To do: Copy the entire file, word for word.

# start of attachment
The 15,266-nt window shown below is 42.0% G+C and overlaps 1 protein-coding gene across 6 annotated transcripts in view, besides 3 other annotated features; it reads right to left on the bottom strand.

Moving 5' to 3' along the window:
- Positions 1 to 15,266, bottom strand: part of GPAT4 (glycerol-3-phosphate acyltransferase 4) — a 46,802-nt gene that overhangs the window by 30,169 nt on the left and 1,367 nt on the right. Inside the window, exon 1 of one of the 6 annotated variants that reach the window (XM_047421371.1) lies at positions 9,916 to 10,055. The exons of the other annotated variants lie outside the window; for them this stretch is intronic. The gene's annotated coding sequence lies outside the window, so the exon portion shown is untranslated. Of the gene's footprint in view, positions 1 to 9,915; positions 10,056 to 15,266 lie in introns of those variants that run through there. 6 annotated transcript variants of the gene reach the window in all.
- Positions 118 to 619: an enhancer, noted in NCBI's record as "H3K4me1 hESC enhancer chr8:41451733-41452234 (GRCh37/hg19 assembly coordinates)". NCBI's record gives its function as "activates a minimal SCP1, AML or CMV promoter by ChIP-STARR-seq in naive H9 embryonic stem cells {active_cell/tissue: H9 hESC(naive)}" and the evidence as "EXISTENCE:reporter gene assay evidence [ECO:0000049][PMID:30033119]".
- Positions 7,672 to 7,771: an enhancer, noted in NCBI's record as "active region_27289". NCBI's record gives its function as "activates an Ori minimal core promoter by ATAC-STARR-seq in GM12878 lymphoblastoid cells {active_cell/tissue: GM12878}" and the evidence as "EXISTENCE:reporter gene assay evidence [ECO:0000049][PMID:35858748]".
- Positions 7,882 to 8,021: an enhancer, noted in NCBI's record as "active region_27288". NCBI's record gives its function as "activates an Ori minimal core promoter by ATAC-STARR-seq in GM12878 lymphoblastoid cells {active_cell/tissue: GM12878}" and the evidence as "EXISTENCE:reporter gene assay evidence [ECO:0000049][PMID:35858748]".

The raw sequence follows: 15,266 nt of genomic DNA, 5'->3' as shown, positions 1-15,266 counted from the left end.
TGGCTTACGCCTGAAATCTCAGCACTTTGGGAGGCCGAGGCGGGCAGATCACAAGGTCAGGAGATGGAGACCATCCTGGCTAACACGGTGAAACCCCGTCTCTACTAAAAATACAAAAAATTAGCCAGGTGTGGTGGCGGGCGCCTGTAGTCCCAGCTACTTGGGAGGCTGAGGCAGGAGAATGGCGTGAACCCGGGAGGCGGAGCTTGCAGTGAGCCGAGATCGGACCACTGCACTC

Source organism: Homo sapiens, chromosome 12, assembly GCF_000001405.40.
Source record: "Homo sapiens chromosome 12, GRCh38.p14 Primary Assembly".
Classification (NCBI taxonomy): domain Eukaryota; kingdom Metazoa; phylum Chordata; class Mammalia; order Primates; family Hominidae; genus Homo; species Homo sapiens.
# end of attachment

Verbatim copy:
The 15,266-nt window shown below is 42.0% G+C and overlaps 1 protein-coding gene across 6 annotated transcripts in view, besides 3 other annotated features; it reads right to left on the bottom strand.

Moving 5' to 3' along the window:
- Positions 1 to 15,266, bottom strand: part of GPAT4 (glycerol-3-phosphate acyltransferase 4) — a 46,802-nt gene that overhangs the window by 30,169 nt on the left and 1,367 nt on the right. Inside the window, exon 1 of one of the 6 annotated variants that reach the window (XM_047421371.1) lies at positions 9,916 to 10,055. The exons of the other annotated variants lie outside the window; for them this stretch is intronic. The gene's annotated coding sequence lies outside the window, so the exon portion shown is untranslated. Of the gene's footprint in view, positions 1 to 9,915; positions 10,056 to 15,266 lie in introns of those variants that run through there. 6 annotated transcript variants of the gene reach the window in all.
- Positions 118 to 619: an enhancer, noted in NCBI's record as "H3K4me1 hESC enhancer chr8:41451733-41452234 (GRCh37/hg19 assembly coordinates)". NCBI's record gives its function as "activates a minimal SCP1, AML or CMV promoter by ChIP-STARR-seq in naive H9 embryonic stem cells {active_cell/tissue: H9 hESC(naive)}" and the evidence as "EXISTENCE:reporter gene assay evidence [ECO:0000049][PMID:30033119]".
- Positions 7,672 to 7,771: an enhancer, noted in NCBI's record as "active region_27289". NCBI's record gives its function as "activates an Ori minimal core promoter by ATAC-STARR-seq in GM12878 lymphoblastoid cells {active_cell/tissue: GM12878}" and the evidence as "EXISTENCE:reporter gene assay evidence [ECO:0000049][PMID:35858748]".
- Positions 7,882 to 8,021: an enhancer, noted in NCBI's record as "active region_27288". NCBI's record gives its function as "activates an Ori minimal core promoter by ATAC-STARR-seq in GM12878 lymphoblastoid cells {active_cell/tissue: GM12878}" and the evidence as "EXISTENCE:reporter gene assay evidence [ECO:0000049][PMID:35858748]".

The raw sequence follows: 15,266 nt of genomic DNA, 5'->3' as shown, positions 1-15,266 counted from the left end.
TGGCTTACGCCTGAAATCTCAGCACTTTGGGAGGCCGAGGCGGGCAGATCACAAGGTCAGGAGATGGAGACCATCCTGGCTAACACGGTGAAACCCCGTCTCTACTAAAAATACAAAAAATTAGCCAGGTGTGGTGGCGGGCGCCTGTAGTCCCAGCTACTTGGGAGGCTGAGGCAGGAGAATGGCGTGAACCCGGGAGGCGGAGCTTGCAGTGAGCCGAGATCGGACCACTGCACTC

Source organism: Homo sapiens, chromosome 12, assembly GCF_000001405.40.
Source record: "Homo sapiens chromosome 12, GRCh38.p14 Primary Assembly".
Classification (NCBI taxonomy): domain Eukaryota; kingdom Metazoa; phylum Chordata; class Mammalia; order Primates; family Hominidae; genus Homo; species Homo sapiens.